Paige Bollman

VT Hemp Proposal Increases THC Levels; Adopts CBD Grade System

The proposed rules would increase allowed THC content to 1% and create a system for classifying hemp crops based on their CBD quantity.

Full story after the jump.

Vermont’s Department of Agriculture has released draft rules for industrial hemp cultivation in the state which includes a THC threshold of 1 percent and a grade system for CBD products.

Dan Change, the co-founder of CBD laboratory Kria Botanicals, told VT Digger that the threshold of 1 percent – higher than the federal definition of 0.3 percent – means “all hemp genetics will be legal” under state law. Under the current regime, all hemp grown in the state must contain no less than three-tenths of 1 percent or it must be destroyed.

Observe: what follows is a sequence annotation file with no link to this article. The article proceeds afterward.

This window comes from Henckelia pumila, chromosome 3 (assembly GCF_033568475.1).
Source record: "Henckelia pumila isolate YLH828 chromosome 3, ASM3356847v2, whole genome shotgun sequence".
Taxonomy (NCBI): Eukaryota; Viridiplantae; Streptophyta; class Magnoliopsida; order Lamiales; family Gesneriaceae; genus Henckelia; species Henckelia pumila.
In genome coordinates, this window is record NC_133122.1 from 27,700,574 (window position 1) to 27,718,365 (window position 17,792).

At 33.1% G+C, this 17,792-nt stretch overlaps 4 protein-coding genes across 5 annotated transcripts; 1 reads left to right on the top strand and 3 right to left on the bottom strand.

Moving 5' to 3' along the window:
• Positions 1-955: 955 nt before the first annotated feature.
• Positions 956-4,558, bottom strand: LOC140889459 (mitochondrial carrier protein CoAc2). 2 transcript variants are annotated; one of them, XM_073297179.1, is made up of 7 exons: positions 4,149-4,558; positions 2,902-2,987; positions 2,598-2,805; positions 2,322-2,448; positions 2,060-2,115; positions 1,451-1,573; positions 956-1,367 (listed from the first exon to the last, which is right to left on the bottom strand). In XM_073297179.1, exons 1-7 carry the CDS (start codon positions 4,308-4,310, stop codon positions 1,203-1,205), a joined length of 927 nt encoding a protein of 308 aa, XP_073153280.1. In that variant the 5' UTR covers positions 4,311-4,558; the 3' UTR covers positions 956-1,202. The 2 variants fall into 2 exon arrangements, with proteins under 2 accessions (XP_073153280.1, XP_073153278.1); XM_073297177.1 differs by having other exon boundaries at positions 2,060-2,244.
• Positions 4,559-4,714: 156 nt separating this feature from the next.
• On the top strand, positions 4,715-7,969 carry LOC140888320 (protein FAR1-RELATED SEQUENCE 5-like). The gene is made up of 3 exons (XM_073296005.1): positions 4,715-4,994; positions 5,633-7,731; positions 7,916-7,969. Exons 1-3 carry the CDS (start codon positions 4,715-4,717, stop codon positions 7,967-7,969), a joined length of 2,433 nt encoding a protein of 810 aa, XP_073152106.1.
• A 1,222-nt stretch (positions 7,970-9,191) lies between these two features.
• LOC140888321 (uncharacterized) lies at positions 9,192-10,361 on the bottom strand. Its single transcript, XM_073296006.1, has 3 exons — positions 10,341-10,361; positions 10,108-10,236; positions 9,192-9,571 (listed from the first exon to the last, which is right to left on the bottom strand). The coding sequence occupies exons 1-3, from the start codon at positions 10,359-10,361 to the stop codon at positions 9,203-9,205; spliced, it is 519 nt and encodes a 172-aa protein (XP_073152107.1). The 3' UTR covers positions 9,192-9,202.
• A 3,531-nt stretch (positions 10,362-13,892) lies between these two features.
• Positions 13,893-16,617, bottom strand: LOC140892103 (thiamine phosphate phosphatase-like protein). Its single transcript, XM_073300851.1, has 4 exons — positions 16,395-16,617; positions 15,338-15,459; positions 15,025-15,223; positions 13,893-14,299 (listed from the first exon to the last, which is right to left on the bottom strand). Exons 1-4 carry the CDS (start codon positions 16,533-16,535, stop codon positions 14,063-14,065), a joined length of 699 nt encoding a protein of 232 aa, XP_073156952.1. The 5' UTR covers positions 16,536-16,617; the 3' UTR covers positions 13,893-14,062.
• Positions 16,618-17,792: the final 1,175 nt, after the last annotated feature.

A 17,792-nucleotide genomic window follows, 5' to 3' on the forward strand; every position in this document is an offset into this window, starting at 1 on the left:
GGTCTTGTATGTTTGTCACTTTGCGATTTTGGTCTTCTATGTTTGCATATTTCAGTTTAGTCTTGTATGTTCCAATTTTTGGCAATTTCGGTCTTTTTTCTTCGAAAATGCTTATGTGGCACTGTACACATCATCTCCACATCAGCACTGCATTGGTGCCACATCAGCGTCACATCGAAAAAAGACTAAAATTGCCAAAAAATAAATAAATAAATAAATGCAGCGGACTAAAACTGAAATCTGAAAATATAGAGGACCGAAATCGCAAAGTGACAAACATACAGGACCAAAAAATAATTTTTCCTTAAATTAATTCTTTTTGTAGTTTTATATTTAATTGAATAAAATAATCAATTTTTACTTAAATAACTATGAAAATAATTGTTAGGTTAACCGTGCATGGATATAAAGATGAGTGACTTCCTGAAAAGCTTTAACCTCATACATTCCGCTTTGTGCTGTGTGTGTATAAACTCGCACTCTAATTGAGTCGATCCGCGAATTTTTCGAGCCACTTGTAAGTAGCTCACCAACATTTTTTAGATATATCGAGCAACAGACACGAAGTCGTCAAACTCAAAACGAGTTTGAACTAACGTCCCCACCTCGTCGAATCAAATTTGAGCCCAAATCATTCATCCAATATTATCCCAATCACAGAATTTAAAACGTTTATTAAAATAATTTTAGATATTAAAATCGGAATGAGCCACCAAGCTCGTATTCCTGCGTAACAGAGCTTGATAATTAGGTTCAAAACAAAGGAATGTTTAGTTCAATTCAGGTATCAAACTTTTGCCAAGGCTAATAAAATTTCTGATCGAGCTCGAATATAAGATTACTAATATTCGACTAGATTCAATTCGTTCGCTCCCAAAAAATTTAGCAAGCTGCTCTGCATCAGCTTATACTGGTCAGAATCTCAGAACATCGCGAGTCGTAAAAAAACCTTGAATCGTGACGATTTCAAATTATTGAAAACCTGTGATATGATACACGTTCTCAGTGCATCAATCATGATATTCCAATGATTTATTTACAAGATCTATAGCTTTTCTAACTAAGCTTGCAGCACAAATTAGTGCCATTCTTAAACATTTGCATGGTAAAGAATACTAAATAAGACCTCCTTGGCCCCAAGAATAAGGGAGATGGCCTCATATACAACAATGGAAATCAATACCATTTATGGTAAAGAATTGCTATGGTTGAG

The proposed regulations’ rating scale includes:

AA, for products with CBD concentration more than 14 percent;

A, with CBD concentration between 12 and 14 percent;

B, for products with a CBD concentration 10 to 12 percent;

C, with CBD concentration between 8 to 10 percent.

Products with less than 8 percent would be considered biomass, and the concentration analysis must be confirmed by a certified lab.

The document notes there will be licensing fees but does not lay out a schedule. Currently, hemp farmers pay just $25 for a license to cultivate hemp but those fees are expected to increase dramatically for non-hobby and large-scale farms. Last month agriculture officials outlined a plan to charge between $500 and $3,000 per year for hemp licenses depending on acreage. The plan would also impose fees on processors and additional fees for indoor producers.

The agency plans to hold two or three public comment periods before deciding on adopting the rules.

Get daily news insights in your inbox. Subscribe

End


From Our Partners